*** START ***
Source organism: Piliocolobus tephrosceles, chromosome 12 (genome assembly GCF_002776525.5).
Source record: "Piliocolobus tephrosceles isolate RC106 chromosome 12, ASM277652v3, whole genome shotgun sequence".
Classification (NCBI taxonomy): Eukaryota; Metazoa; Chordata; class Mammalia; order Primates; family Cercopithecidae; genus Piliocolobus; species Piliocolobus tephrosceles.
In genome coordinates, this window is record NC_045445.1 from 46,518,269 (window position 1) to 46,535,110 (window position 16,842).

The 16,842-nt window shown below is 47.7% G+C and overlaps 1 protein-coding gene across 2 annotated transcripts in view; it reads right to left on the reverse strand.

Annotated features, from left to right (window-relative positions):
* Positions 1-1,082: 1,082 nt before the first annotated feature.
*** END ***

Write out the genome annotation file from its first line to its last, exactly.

Source organism: Piliocolobus tephrosceles, chromosome 12 (genome assembly GCF_002776525.5).
Source record: "Piliocolobus tephrosceles isolate RC106 chromosome 12, ASM277652v3, whole genome shotgun sequence".
Classification (NCBI taxonomy): Eukaryota; Metazoa; Chordata; class Mammalia; order Primates; family Cercopithecidae; genus Piliocolobus; species Piliocolobus tephrosceles.
In genome coordinates, this window is record NC_045445.1 from 46,518,269 (window position 1) to 46,535,110 (window position 16,842).

The 16,842-nt window shown below is 47.7% G+C and overlaps 1 protein-coding gene across 2 annotated transcripts in view; it reads right to left on the reverse strand.

Annotated features, from left to right (window-relative positions):
* Positions 1-1,082: 1,082 nt before the first annotated feature.